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University of Houston. Rodrigue, Myron - Rodrigue transcript, 2 of 2. August 13, 2009 - September 22, 2012. Special Collections, University of Houston Libraries. University of Houston Digital Library. Web. June 26, 2022. https://digital.lib.uh.edu/collection/houhistory/item/1804/show/1803.

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University of Houston. (August 13, 2009 - September 22, 2012). Rodrigue, Myron - Rodrigue transcript, 2 of 2. Oral Histories from the Houston History Project. Special Collections, University of Houston Libraries. Retrieved from https://digital.lib.uh.edu/collection/houhistory/item/1804/show/1803

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University of Houston, Rodrigue, Myron - Rodrigue transcript, 2 of 2, August 13, 2009 - September 22, 2012, Oral Histories from the Houston History Project, Special Collections, University of Houston Libraries, accessed June 26, 2022, https://digital.lib.uh.edu/collection/houhistory/item/1804/show/1803.

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Title Rodrigue, Myron
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  • University of Houston
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  • Houston History Project
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  • Theriot, Jason P., 1975-, interviewer
  • Priest, Tyler, interviewer
Date August 13, 2009 - September 22, 2012
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  • Energy development
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  • Rodrigue, Myron
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  • Houston, Texas
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  • interviews
Language English
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Title Rodrigue transcript, 2 of 2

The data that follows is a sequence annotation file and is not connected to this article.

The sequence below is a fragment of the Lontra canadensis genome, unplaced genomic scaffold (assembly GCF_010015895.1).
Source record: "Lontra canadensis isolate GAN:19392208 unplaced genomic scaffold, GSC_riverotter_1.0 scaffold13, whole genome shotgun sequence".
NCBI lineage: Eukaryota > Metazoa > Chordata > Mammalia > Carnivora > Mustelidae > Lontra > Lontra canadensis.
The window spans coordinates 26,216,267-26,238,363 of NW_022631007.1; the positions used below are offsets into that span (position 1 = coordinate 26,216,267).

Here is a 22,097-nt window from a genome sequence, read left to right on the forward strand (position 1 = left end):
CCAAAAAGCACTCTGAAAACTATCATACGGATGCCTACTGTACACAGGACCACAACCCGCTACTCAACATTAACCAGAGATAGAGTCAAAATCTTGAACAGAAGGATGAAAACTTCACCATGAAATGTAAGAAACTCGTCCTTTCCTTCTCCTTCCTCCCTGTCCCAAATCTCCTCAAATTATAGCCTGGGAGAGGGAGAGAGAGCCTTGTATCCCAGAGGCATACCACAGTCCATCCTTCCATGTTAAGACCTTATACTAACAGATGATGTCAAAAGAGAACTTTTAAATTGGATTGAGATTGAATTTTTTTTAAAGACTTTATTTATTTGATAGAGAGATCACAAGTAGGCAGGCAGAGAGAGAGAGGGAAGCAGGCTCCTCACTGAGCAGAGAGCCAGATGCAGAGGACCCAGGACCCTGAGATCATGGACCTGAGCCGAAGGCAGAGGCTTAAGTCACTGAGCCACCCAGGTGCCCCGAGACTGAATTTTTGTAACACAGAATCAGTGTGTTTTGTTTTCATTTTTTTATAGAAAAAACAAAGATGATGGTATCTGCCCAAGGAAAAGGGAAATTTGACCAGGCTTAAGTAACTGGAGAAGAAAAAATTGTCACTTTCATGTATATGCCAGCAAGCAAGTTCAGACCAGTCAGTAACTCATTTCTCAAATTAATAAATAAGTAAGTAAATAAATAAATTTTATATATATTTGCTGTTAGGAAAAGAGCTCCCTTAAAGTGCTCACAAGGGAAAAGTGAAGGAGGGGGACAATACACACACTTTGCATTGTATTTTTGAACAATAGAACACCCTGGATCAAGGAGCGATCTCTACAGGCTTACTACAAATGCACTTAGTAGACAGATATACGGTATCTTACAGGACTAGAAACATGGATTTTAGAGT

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Transcript HHA# 01023 Page 1 of 17 Interviewee: Myron Rodrigue Interview: September 22, 2012 University of Houston 1 Houston History Archives BOEM DEEPWATER GULF OF MEXICO HISTORY PROJECT Interviewee: Myron Rodrigue Date: September 22, 2012 Place: Houston, Texas Interviewer: Tyler Priest Ethnographic preface: Myron Rodrigue was born and raised in Thibodaux, Louisiana, in 1947. Rodriguez earned an engineering drafting certificate and joined the U.S. Army reserves, and in 1958 joined up with McDermott. After a few promotions, Rodrigue attended night college for several years, learning cost analysis and gaining more engineering experience. Rodrigue worked as a field engineer in McDermott’s fabrication yard, and then as a project engineer for the massive Shell Oil Cognac fixed platform in the 1970s. He later worked for another fabrication firm on platforms for the North Sea, but returned to McDermott in time to work on Shell’s landmark Bullwinkle structure. Rodrigue later worked for Aker, building large structures for deepwater projects in the Gulf of Mexico, including Conoco’s Jolliet tension-leg well platform. HHA# 01023 Page 2 of 17 Interviewee: Myron Rodrigue Interview: September 22, 2012 University of Houston 2 Houston History Archives TP: We’re here with Myron Rodrique. The interviewer’s Tyler Priest, September 22, 2012, for the OEC [Offshore Energy Center] Hall of Fame. Welcome and congratulations on your induction. MR: Thank you. TP: Well deserved. Let’s start off with just a little biographical background. MR: Okay. TP: Where are you from? Where did you grow up? MR: I was born in Thibodaux, Louisiana, 1947, was the third of seven children. TP: Oh, really? MR: Yes. My daddy was from the middle of the swamp in a place called Chackbay [phonetic]. He was like eight or nine years old before he could speak English. Went to Thibodaux College, which was a Catholic school, which no longer exists. After I graduated from high school, I went to trade school. TP: Was your dad in the oil business then? MR: No, my dad managed the laundry for the hospital. So I graduated from high school, it was in 1965, went to trade school in drafting, finished that in about nine months, and then went to work for a small engineering company called Carl Hecht [phonetic] Engineers. They did a various type of civil engineering, roads, locations. You know, back then when you went survey a well location in, you put a stake down, they moved the rig in, then you went back, and you had to do a Kelly elevation, so that stuff. Did that for— TP: Like the late sixties? MR: That would have been ’67 or so. Or ’66 maybe. Yes. Went to work for McDermott in April of 1968 as an MTO draftsman person, $1.60 an hour. By that time I was married. Then I started to watch how things went along, and I started every two or three years getting a promotion. By, I guess, 1975 when Cognac came around, I was promoted to the project engineer for Shell’s Cognac platform. TP: Had you been working on platforms? MR: I was what they called a field engineer, and I was doing, back then, the structures. We were building a lot of what we would call shallow water today. But I was HHA# 01023 Page 3 of 17 Interviewee: Myron Rodrigue Interview: September 22, 2012 University of Houston 3 Houston History Archives handling various clients for the jacket fabrication. McDermott was set up with separate yards for jacket fabrication, for topside fabrication, for rolling pipe. So I had several clients that I was responsible for: Shell, Exxon. It was Humble when I first started, then Exxon, and Mobil and several other clients. If you remember, some of that time in the early seventies when there was a heavy drilling program, people were buying slots, and we were getting slots from, like, Mobil for eleven platforms at a time. So as a field engineer, I could be ordering steel, and that was mainly the job of a field engineer back then, was to make sure that the field had everything they needed to build the work. It wasn’t complicated work. If you fed the yard the material in the right sequence, the jobs got built. The craftsman level was very high. TP: So the material would come from anywhere? MR: Most of the steel came from the U.S. back then. TP: But I mean from big steelyards up in the Northeast. MR: Yes, the steel mills, U.S. Steel and— TP: It’s interesting, because people don’t realize how the economic impact of the industry is well beyond the Gulf Coast. They think it’s purely a Gulf Coast industry. MR: Oh, no. Oh, no. I testified in Washington [D.C.], I forget what year it was, but on the Bullwinkle Project. It was only one state in the union had nothing to do with Bullwinkle. They had something happening or some people came from or some consultant came from every state in the union but maybe one. So, yes, our business has national implications besides producing the energy with jobs. Yes, it does. It does. TP: So I interrupted your train of thought there. So you’re ordering all sorts of jackets, feeding them in the yards. MR: Yes. So when Cognac came around, they appointed me the project engineer from McDermott’s side to handle the fabrication of the jacket, and that was an interesting thing. So I ordered all the steel for the structure and then took on the responsibility of helping the superintendents build the job. It was a step function change. If you go back and look at the water depth record before Cognac was, I think, 373 feet, and Cognac jumps up to 1,020 feet. If you look at the offshore industry as it was then versus now, the biggest derrick barge was 500 tons. So there was a whole lot of stuff had to be done. The jacket had to be built in three pieces. The base section had to be built vertical, the midsection on its side, the top section on its side, and the interface. Because you HHA# 01023 Page 4 of 17 Interviewee: Myron Rodrigue Interview: September 22, 2012 University of Houston 4 Houston History Archives had two interfaces to match, we had to learn how to measure what to us were large distances relatively accurate. I can tell you a little anecdote on when we started building the base section, the first leg. I can remember the dimension was 172 foot 6 inches, and it’s just a straight piece of pipe, 72 inch in diameter. If I didn’t measure that leg 150 times, I didn’t measure it once, and we couldn’t duplicate measurements. And I bought everything you could think of to make accurate measurements and try to repeat them. Make a long story short, we finally figured out the temperature corrections. We knew about temperature correction, but it’s not about ambient temperature; it’s about steel temperature. We figured out a way to measure the average steel temperature to give us a way to measure and duplicate the measurements. And once we did that, it worked out pretty good. In fact, Shell hired Boeing at the time. Boeing was kind of the premier dimensional control specialist in the country, and they hired those guys. At the end of the day, they verified that what we were doing was working. Because Dan Godfrey and I, Dan mostly, developed the tables to convert, take the coefficient of expansion of steel and graph it with temperature and thickness and length, and it worked out pretty good. We ended up, it fit. [laughs] It fit. TP: That’s something you didn’t have to do just with your bread-and-butter jackets there. MR: No, no. No. Up until then, the back end of a jacket didn’t matter. The top end had the piling and the leg annulus that you could move around for the decks to fit, so it was less critical, and those techniques are still used today for measuring big structures. So that was interesting. TP: What other challenges did you face at Cognac? There were a lot of them. MR: Well, it was the beginning of needing more labor than we were used to. You know, the way the yard ran, that was the first use of subcontract laborers in McDermott’s yard when we had Cognac. TP: Were there any labor problems with unions? MR: We had no trouble. TP: Did McDermott have unionized workers? MR: No, no. It was no problems. It was just that we had never done it, and you always hired what you needed. You never subcontracted directly. And that was the first time we used them. That jacket had a lot more unique systems. It had mud mats that were actually adjustable mud mats. That was a huge apparatus, huge hydraulic jacks at HHA# 01023 Page 5 of 17 Interviewee: Myron Rodrigue Interview: September 22, 2012 University of Houston 5 Houston History Archives the time. I forget what diameter they were. They’re huge. The bottom it was sitting on wasn’t level, so we preset the mud mats in the yard, and when they put it offshore, they never had to move them. But Shell spent an enormous amount of money on having adjustable mud mats. TP: In case they needed to. MR: Right. The flooding system was very sophisticated. TP: For submerging the— MR: Right. The closures, the leg closures, were all developed, one-off developments by the vendors. A lot of unique engineering on that project. The piling, the first time we used underwater hammers. TP: Underwater pile drivers. MR: Right. And the piling would float it out. They carried them. They floated them out in one piece. I remember to float them out in one piece, we had to tow them, and they wanted them to tow in a certain way. So I had to find a place that would fill up 24-inch-diameter pipe with lead to make the keels. That was a unique thing, dealing, buying lead. It was interesting. TP: Pile drivers weren’t used much after that, right, or were they? MR: Those type of hammers, yes, they were used, yes. I mean, they still use underwater hammers today, all the deepwater stuff, so a lot of it, it was really a testing bed for further down the road, I guess. TP: How many people did McDermott have working on that in the yard? MR: Oh, I don’t know. I don’t remember. I think the yard got up to about two thousand people back then, which was a big number then. It’s not big by today’s standards, because you still had to do everything. Cognac was just one job. You still had all the other stuff to do. TP: There were some other big projects in the pipeline then too. MR: Yes. We were talking about this earlier, but the jacket, it was the first time we ever built a structure on a pile-founded foundation. The base section weighed 14,500 tons, so we ended up engineering—we engineered a foundation that was pile-founded concrete with Teflon coated. It’s the first time we ever used Teflon that I know. The structure took eighteen months to build, and nobody had ever built a structure that took that long. Shell’s concern was it was sitting up on that skid for HHA# 01023 Page 6 of 17 Interviewee: Myron Rodrigue Interview: September 22, 2012 University of Houston 6 Houston History Archives eighteen months, and it would be a tough thing to break loose to push onto the barge or pull onto the barge. So they had a jacking system on the launch barge that was good for 3,000 or 3,500 tons. Shell wasn’t sure, they wanted some insurance, so I designed a cassette to put in the back to put some jacks that could develop another 1,600 tons of push. It turned into an R&D project. Shell wanted to get the static coefficient of friction and the breakaway coefficient of friction, you know. So they didn’t particularly trust the rigging department, so they posted guards on the barge the night we were getting ready to load out the base. They had guards on the barge. I was in the yard watching what was going on, and we were putting the jacks in the cassettes. These were 200-ton jacks horizontally so they could push. So the rigging, Dan Godfrey was my counterpart. He went to dinner offsite. So when we were putting the last jacks in, the rigging superintendent came find me. He says, “Myron, I think we moved the jacket.” I says, “No. No, you didn’t do that.” He says, “Yeah. Come see.” So I walked up to the base section. And the Teflon was yellow, right, covered in grease. So I walked up to base section, I looked down, and there’s about that much clean Teflon. What had happened is when they were putting the jacks in, as they put a jack in, they tightened up on it so it would hold in place, and they kept adding. Every time they added load, we actually moved the jacket in with just the back jacks, with less than—we think it was less than 800 tons of push. So when I was looking at this clean Teflon, and I’ve got about thirty riggers around me in the yards, and the rigging superintendent, and somebody said, “Here comes Dan Godfrey.” And, boy, all of a sudden, I’m standing by myself. [laughter] Dan walks up to me and he looks at me and he says, “I guess you can’t trust anybody.” [laughter] I had to write a letter to explain what had happened. It was interesting. It was funny. It’s funny now. [laughter] Because Dan had knew. By the time he got back to the yard, the guards on the barge had heard and they had radioed to him. TP: Did that cause any concern? Was there big cause for concern? MR: No, they was just mad because they didn’t get the number. We didn’t have it. They wanted it to mesh, because they were going to read the jack pressures off the barge when we started pulling and calculate the breakaway coefficient of friction. It wasn’t big. That Teflon works. [laughs] TP: I remember the photos of the base section being floated. I forget which bayou it is. MR: Bayou Chene. HHA# 01023 Page 7 of 17 Interviewee: Myron Rodrigue Interview: September 22, 2012 University of Houston 7 Houston History Archives TP: That’s an impressive-looking— MR: That was the first time we ever—you know, eagles was just coming back to south Louisiana then, and there was a big deal about cutting the right-of-way or cutting the trees back off of Bayou Chene so the base section could go out, and then they found an eagle’s nest. I don’t remember the details, but we ended up the base went out. But that was when eagles started coming back to Louisiana, at least because I never saw them when I was a kid. I never saw eagles when I was a little boy. Now they’re loaded; the marsh is loaded with them. TP: Were there weather delays? MR: No. I mean, in terms of weather— TP: No, I’m thinking about something else there were delays on. Wasn’t there a Heerema barge involved in installing that? MR: Not Cognac. That was an Oceanic 650, I think. TP: Okay. I’m thinking of a different project, then. So it must have been kind of nerve-wracking to wait for these sections to be mated. MR: Well, I wasn’t too— TP: That was gone. It was out of the yard by then. MR: No, it was out the yard and offshore. I know when the base left, there was some concerns about some pull tube measurements, so me and a Shell inspector had to go offshore, get on the launch barge, climb up the top of the base. I had to walk up on a brace and measure the pull tube, 170 feet up in the air on a barge, but we didn’t think much of it. I mean, at the beginning of Cognac, that was a height that we hadn’t worked at before, you know, 170. The midsection was taller. I think that was 350 feet on the back, maybe. Well, the back end of the base of the midsection was the same dimensions as the top of the base. We had some issues with some of the labor in the yard. We never had many labor issues at McDermott at all, but there was some scuttlebutt about nobody wanted to go up and work that high, so Dan Godfrey and I were the first people to get in the crane, go up, do what we got to do, and then come back down and said, “Okay, everybody, it’s no big deal.” Then we never had an issue. TP: That’s great. MR: So those are the little things that—there’s probably a lot of things I’m not remembering. HHA# 01023 Page 8 of 17 Interviewee: Myron Rodrigue Interview: September 22, 2012 University of Houston 8 Houston History Archives TP: And you also worked on Boxer, which was another pretty big platform. MR: Yes. I was the Boxer project manager when I was being recruited to go to work for Kiewit. That was an interesting time in my life, because I had somebody wanting me to move back overseas, somebody wanted me to go to Texas, and then the Morgan City yard didn’t want me to leave. So it was an interesting time. I didn’t want to move to Texas. I’d just come back from overseas for McDermott in Belize and Scotland. TP: Really? How much time did you spend there? MR: It was a couple of years in the fab yard in Dubai, and I was the estimating manager for the North Sea group in [unclear]. TP: This was after Cognac, right? MR: Oh, yeah, this was after Cognac. TP: Were you still with McDermott when you worked on Bullwinkle? MR: No. That’s when I got recruited to—that’s when Kiewit recruited me to go build Bullwinkle and run their offshore business. TP: I was confused there. MR: No. That was in spring of—well, I started getting phone calls in the spring of ’85, in 1985, somewheres around April. In fact, you know Mr. Bailey [phonetic]? He’s one of the pioneers. He started calling me because he was dealing with Kiewit because he had the ETPM. I can go into a lot of detail, but, anyway, he was tied in with Kiewit some kind of way, and he started calling me and asking me if I wanted to run Bullwinkle and Kiewit’s offshore group. I’d keep telling him, “Thank you for calling. I’ll think about it.” They kept calling, and it was September when I made up my mind and decided to move to Texas and build Bullwinkle. In fact, I called Gordon Sterling one day. I said, “Gordon, I’m getting these calls. Who’s these Kiewit guys?” [laughs] TP: [unclear]. MR: Yes. “Who are they?” And I said, “Where do you want me to be?” I asked Gordon, I said, “Where do you want me to be?” He basically just told me, he says, “Kiewit are good people.” And I said, “Okay.” Like I said, McDermott at that time, I thought—and I don’t want to talk about—but there were things different. It was different. It was changing. So I accepted the offer and ended up moving to Texas in September of 1985. HHA# 01023 Page 9 of 17 Interviewee: Myron Rodrigue Interview: September 22, 2012 University of Houston 9 Houston History Archives TP: That’s where all the big yards were created, Port Aransas, near Corpus. MR: Well, that’s the beginning. See, Kiewit’s thought was that the deepwater was coming, and Bullwinkle’s really not deepwater anymore. TP: But you needed big yards to put— MR: You needed deepwater access, and that was where the forethought was. The Bullwinkle yard where we built Bullwinkle, see, at the beginning, Kiewit went into business as Gulf Marine Fabricators. Then they had a joint venture called Bullwinkle Constructors. Bullwinkle Constructors’ yard was on the intersection of the Corpus Christi ship channel and Intracoastal Waterway. Gulf Marine Fabricators’ yard was 3 miles up the Intracoastal. It wasn’t on deepwater. The Intracoastal is only 12.5 foot deep down there. They had them set up as two separate entities. Gulf Marine Fabricators was an entity and Bullwinkle Constructors was a joint venture, initially with Kaiser, if you remember Kaiser from the West Coast. TP: Kaiser Steel, yes. MR: They no longer exist, and we actually bought them out of the joint venture quite early because they couldn’t handle their financial end of the deal. So we bought them out of the joint venture, so it ended up being 100 percent Kiewit deal, Bullwinkle. Then in the first year of Bullwinkle, we ended up merging Gulf Marine and Bullwinkle together as one, and that’s when I took over the whole operation. We started Bullwinkle in ’85 and finished it in ’88. To this day, that’s the easiest project I’ve ever run, was Bullwinkle. It was well set up. We had good people. I recruited about ten people from south Louisiana that were really critical to the success of Bullwinkle: a guy named Larry Revere [phonetic], a guy named Snow Westiman [phonetic], and several other people, Tony Gagliano [phonetic], all people from— TP: Were they all from McDermott originally? MR: Pretty much. That’s the people I knew. [laughter] But they were top of the line. It wasn’t easy to recruit them, but they all understood where the future was, I think. TP: It’s tough to get the Louisianans out of Louisiana. MR: Oh, it’s hard to move Cajuns. I didn’t want to move. In fact, the last conversation I had with the Kiewit people and Mr. Bailey—it wasn’t the last, but HHA# 01023 Page 10 of 17 Interviewee: Myron Rodrigue Interview: September 22, 2012 University of Houston 10 Houston History Archives when I came home one day and I told my wife, I said, “I don’t think they’re going to call back.” [laughter] They did. But, no, Bullwinkle was a very successful project, very well done. But the deepwater didn’t really hit right away. TP: That was really on the edge of the shelf, yes. MR: Yes. But it finally came around, and Kiewit’s very successful in the offshore construction business now. TP: So Gulf Marine went to a joint venture with Aker Maritime. MR: Right. That was post Bullwinkle. TP: Yes, right after Bullwinkle. MR: Yes. Well, I could tell you, in 1988 we asked Shell if they wanted Bullwinkle six months early. That’s the only time in my entire history we could ask the client if they wanted it. They couldn’t take it early because the launch barge wasn’t going to be available, so, actually, we slowed down to finish Bullwinkle. It sounds weird. We cut the yard back to forty hours a week. We were trying to keep people on. You’ve got to keep a critical mass of people in the fab yard business, big fab yards, if you want to stay in business. I can tell you, in April of 1988 I had to go to a board meeting, a Kiewit board meeting, and the discussion was whether we stay in business or not after Bullwinkle, because—it’s a complicated story, but it was— TP: Whether Gulf Marine stayed in business? MR: Gulf Marine was not a good—until we merged the thing, it was a bad experience for Kiewit until we got it under control. Bullwinkle was a very successful project. Gulf Marine, we ended up firing a whole lot of people to clean it up. I don’t know how else to say it. But, anyway, so the board meeting in April of ’88 was to decide whether we shut the business down or not, because we didn’t have any backlog. There was no backlog at all. All we had left to do was load out Bullwinkle. TP: That’s right, because you’re in the depths of the oilfield depression. MR: Oh, yes. So I’m at this board meeting and I’m making a case for Gulf Marine, what was our name at that time. So thanks to two board members on the board, Mr. Bill Grucock [phonetic], who was the vice chairman of the board, and his son Bruce Grucock, who had just been appointed to the board. Mr. Grucock knew how tough it was to recruit and get us to leave our careers in south Louisiana, and I think they made a people decision rather than a business decision, is my HHA# 01023 Page 11 of 17 Interviewee: Myron Rodrigue Interview: September 22, 2012 University of Houston 11 Houston History Archives feelings. I owe a lot to Mr. Grucock because he convinced Walter Scott—you may have heard his name. Walter Scott is our chairman, was our chairman at the time. Walter Scott’s on the board of Berkshire Hathaway and he’s a pretty prominent businessman. I think between those two guys they gave us a year, a year to stay, and it was a people decision. That’s what I believe, and I’m very grateful for that. It proved out to be the right decision and ended up making a success. What happened, though, I think because Kiewit was a little nervous, and, Kiewit, you remember, we started as a joint venture, they liked to spread risk on big stuff, and they weren’t used to owning primary facilities like we were. TP: The construction business was Kiewit [unclear]. MR: Kiewit was a national contractor, the largest builder of interstate highway in the United States. They built bridges, dams, but at that time the company was 75 percent what I’d call rip ‘em and read ‘em bidding, where they’d bid public works jobs and things, and they’d show up, go build the job, and then they’d leave. Right? We were odd man out. We were more like a coal mine where you mined coal every day. We owned coal mines too. TP: But they wanted to diversify? MR: They thought the offshore oil construction business—you know, Kiewit’s always been a company that’s had a lot of cash that they had to put to work, so they’re always looking for businesses to invest their cash. So offshore was one of the things they wanted to do. That was 1988, ’89, and ’90. What happened, we got together with Aker. Gulf Marine Fabricators became Aker Gulf Marine, and the way that happened was Aker was in the deepwater concrete business. We were partners with Aker to bid Hibernia in the east of Canada, and we lost that job. Then the French got it, but then Mobil kicked off the French, kicked out the French, because they were a year behind schedule and a billion dollars over budget. They hired Kiewit and Aker to go finish it, so we became partners again up in Newfoundland. Then Aker wanted to become international. Aker was locked into Norway, and they were into concrete, and they wanted to peddle their concrete products to the Gulf of Mexico, floating structures and things like that. So Kiewit decided, and Aker asked Kiewit, and we became a partnership. TP: Aker Gulf Marine. MR: Aker Gulf Marine. We still ran it. We had one Norwegian on the payroll all the time we were partners, and that was from 1991 to 2000. TP: But then that’s when you started doing some work on the tension leg platform. HHA# 01023 Page 12 of 17 Interviewee: Myron Rodrigue Interview: September 22, 2012 University of Houston 12 Houston History Archives MR: Yes, we started. For the ten years we did all the tension legs, all the tendons for the TLPs. We were exclusive tendon fabricators in the Gulf of Mexico from the first TLP. Conoco’s Markhead Joliet, that was the first TLP tendons. We did those. Once we set up to do the first ones, we did them all. TP: Yes, because I guess the hulls were built overseas. MR: All the hulls were built [unclear]. TP: McDermott built all the topsides, right? MR: The topsides, McDermott, yes, we did. TP: But you did all the tendons. MR: Yes, and we built some topsides, and we built a lifting device to integrate the TLPs at dockside. That was another thing we did as Aker Gulf Marine. We built a small machine. It was only 4,000-ton lifting capacity. The one we have now at Kiewit Offshore—we were Aker Gulf Marine and we ended up having to sell our interest in Aker Gulf Marine to the Norwegians because they wanted us out. They sold to the French. They had already sold. That’s another story. That’s a sideline. But, anyway, now we’re Kiewit Offshore in a brand-new yard. It was built as a fab yard to handle the deepwater, and we had what we called a HLD, heavy lifting device, good for 13,500 tons. Then we still do, and now we’re building topsides and integrating. TP: Building topsides and integrating for all— MR: All the big ones. TP: You said you did Perdido? MR: Perdido we did the topside, but you can’t integrate the spar at the dockside. But all the semis, the Thunder Horses, Atlantises, all of those, Magnolia, you name it, we’ve been part of it. TP: Yes, it’s a good thing you didn’t see the topside at Thunder Horse go under. [laughs] MR: I got all the [unclear]. [interruption] TP: So you were talking about Thunder Horse. HHA# 01023 Page 13 of 17 Interviewee: Myron Rodrigue Interview: September 22, 2012 University of Houston 13 Houston History Archives MR: Yes, Thunder Horse. We built all the tops. We integrated the Thunder Horse. We didn’t build the [unclear]. And I could tell you a story about that, too, because in the middle of the splitting of Gulf Marine where we were in the middle of selling, we had already made the arrangement. We were going to get the contract to do all the topsides for BP, and when BP found out we were being sold, it’s a whole ‘nother story. You don’t want to take time to talk about that, but that— TP: So Kiewit Offshore emerged from the sale? MR: Yes. TP: It sold most of it? MR: We sold our interest in Aker Gulf Marine back to— TP: Kiewit did. MR: Kiewit did. And we were left with a whole bunch of money and some employees and the whole management team, and we didn’t have a non-compete. We didn’t sign a non-compete agreement. So we sold on September 27th of 2000, and we cut ground on the new yard in March of 2001. We had our first job already. We bought some land around the corner, and the rest is history. TP: But you might have had the topsides if it stayed Aker Gulf. MR: If it had stayed Aker Gulf Marine, all the topsides for BP would have been built at Aker Gulf Marine, yes. That’s what I [unclear]. TP: Instead they went to McDermott. MR: Yes, because they wasn’t sure what was going to happen with Aker Gulf Marine after all the management left. Yes. Like I say, that’s a whole separate—we could spend a couple hours talking about that. That was interesting. TP: Yes, it’s a whole big piece of business. But now you are building topsides. MR: Oh, yes. We got what was Mars B’s [phonetic] op, is Olympus. TP: Olympus. That’s Kiewit. MR: That’s in our yard. That’s in our yard. Lucius is in our yard. TP: Lucius is what? HHA# 01023 Page 14 of 17 Interviewee: Myron Rodrigue Interview: September 22, 2012 University of Houston 14 Houston History Archives MR: Is Anadarko. TP: Is that a TLP? MR: Yes, it’s a floater. And we have Jack St. Malo for Chevron. We’re going to integrate those at the dock. We’re going to integrate Bigfoot. TP: Those are semi-submersible floating productions? MR: Yes. TP: Do you have work for Petrobras on their FPSO? MR: No, we don’t have any Petrobras, but we have a platform leaving the yard shortly going to Israel, Tomar for Noble Energy. That’s probably the most schedule-critical job ever in the industry going to Israel, because Israel’s fixing to run out of gas. They don’t have any— TP: This is in the eastern Mediterranean? MR: In the Mediterranean, right. So, yes, the yard is busy. TP: That’s a pretty big gas discovery there. MR: Yes, it is. That’s the one that’s got the 1.2 billion gas-processing facility now. The yard is very busy. It’s rewarding to see how busy the yard is right now. TP: Amazing. I mean, there’s been some real ups and downs in the construction market. MR: Oh, yeah. Been through it for forty-something years. [laughter] TP: Every time you think it’s the end and it somehow revives. MR: I remember when I first started working. Do you remember the seventies, the bumper stickers said, “If you’re the last one out, turn out the lights.” Then when they put the moratorium on when Hickel was in, Secretary of Interior. TP: Seventies, yes, after Santa Barbara. MR: Yes. That’s the most overblown—they wasted more money on Macondo spill. That’s another story. That’s another—we could talk a long time. TP: I’m sure people will be here tonight. HHA# 01023 Page 15 of 17 Interviewee: Myron Rodrigue Interview: September 22, 2012 University of Houston 15 Houston History Archives MR: Well, when I was a kid, there were blowouts all the time, and it’s more in the marsh than offshore, but at least they had them offshore. But when we had them in the marsh, they got the well under control, they burned the marsh, and everything came back twice as strong. That’s what I remember. TP: And the effects are not even close to being as dire as they predicted. MR: No, no. And the well could have been capped a lot faster. It could have been. So it’s a whole lot of coulda, woulda, shouldas. TP: However, I guess they were worried about the integrity of the well right below the surface. MR: It’s a little different—if you would have transposed Macondo back to 1975 when we’re doing Cognac, it would have happened faster. It would have been handled quicker. It’s just things are different. TP: Yes. It’s a different world. MR: Yes, it is. TP: So your position with Kiewit is you’re the yard manager? MR: I was the president of Kiewit Offshore. Now I got promoted up to division manager and now I’m more of a consultant. I’m pretty much retired now. I still go to the office. TP: How many people still work in the— MR: In the yard right now is about 3,500. TP: It’s a great story. MR: Plus we have people in the eastern Canada right now. Kiewit Offshore has people in eastern Canada working on the Outer Banks projects up there. So it’s expanded. Plus Kiewit’s oil and gas exposure. I think the fact that Kiewit had exposure with us at Kiewit Offshore, I think it’s grown their oil and gas business tremendously. When I was telling you we were 70 percent civil, now we’re 60 percent private work, energy, for the power and energy. It’s pretty interesting. TP: Kiewit Offshore only has the two yards in Ingleside and Newfoundland. HHA# 01023 Page 16 of 17 Interviewee: Myron Rodrigue Interview: September 22, 2012 University of Houston 16 Houston History Archives MR: In Newfoundland. But I think because of us, we have a module yard up in Edmonton, serves just Fort McMurray. It’s not Kiewit Offshore, but it’s a Kiewit yard. And a lot of our people have gone up there and helped set it up. TP: Have there been discussions about opening new yards in other regions of the world? MR: No, no. Sooner or later, the East Coast is going to be something we might have to consider, but I think you can handle it from the Gulf. There may be some kind of local content rules come into play, but the East Coast, sooner or later they ought to explore the East Coast and produce it. TP: You can do it. MR: Yes, I think so. TP: The West Coast would be a different story. MR: West Coast, yes, although we were the last yard. Gulf Marine was the last. We installed and hooked up the last platforms installed offshore California. The Harmony and Heritage topsides were built by us. We made over a thousand roundtrips from Corpus Christi sending people to commission it. That was a major deal for us at Exxon. That’s another thing. In ’89 we were going through another slow period. I kept 350 people on the payroll with nothing to do, waiting to get the contract for SYU [phonetic] from Exxon. We were painting. We were cutting grass. But we couldn’t afford to—I mean, it was a risk, cost us some money, but it paid off. TP: How about the Arctic? I mean, are you keeping an eye on that? MR: Yes. We occasionally look at stuff. We’ve built stuff in south Texas and shipped it to Russia, into Siberia, and we’ve built some stuff for Conoco that went to Russia. We’ve looked at stuff. We’ve sent some stuff to Alaska. Those are kind of little specialty things, though. But we could move to the West Coast if we needed to. TP: How about Brazil? MR: That’s a buy-Brazilian deal, you know. TP: Yes. They need some work. They’re trying to— MR: We’ve built some platforms, and we built a platform for Devon that shipped to Brazil. HHA# 01023 Page 17 of 17 Interviewee: Myron Rodrigue Interview: September 22, 2012 University of Houston 17 Houston History Archives TP: Was it Samsung just pulled out of a big consortium at a yard in northeast Brazil recently? That was a big deal. MR: You’ve got to be careful, there and Mexico. If you’re going to go to Mexico or Brazil, you’d better have somebody, you better have cash, somebody can pay you in dollars and has money in the U.S. [laughter] TP: Any other topic you want to share with us? MR: No. TP: We have the other interview with you, but it’s good to get you to sit down in front of the camera. We appreciate your time. MR: I just know like last night we had a small dinner for me and had a lot of my friends. That’s one thing, we grew up in the business where our business and our social life was the same, so all of my friends happen to be mostly in the industry. When I moved to Texas, I lost a little bit of connection. I had relatives in south Louisiana. When I moved to Texas, I was ten years with no social life. It was all work. TP: But you’re still there? MR: Oh, yeah. Yeah, it’s interesting, but, I mean, took me ten years to get my head out the business and to make some friends. Got some very good friends down there now, I was thinking about that last night, that was surrounding you. The industry has some good people you can be friends with, client side and contractor side. TP: Let’s stop it here. We appreciate you coming. Thank you for your time, Myron. [End of interview]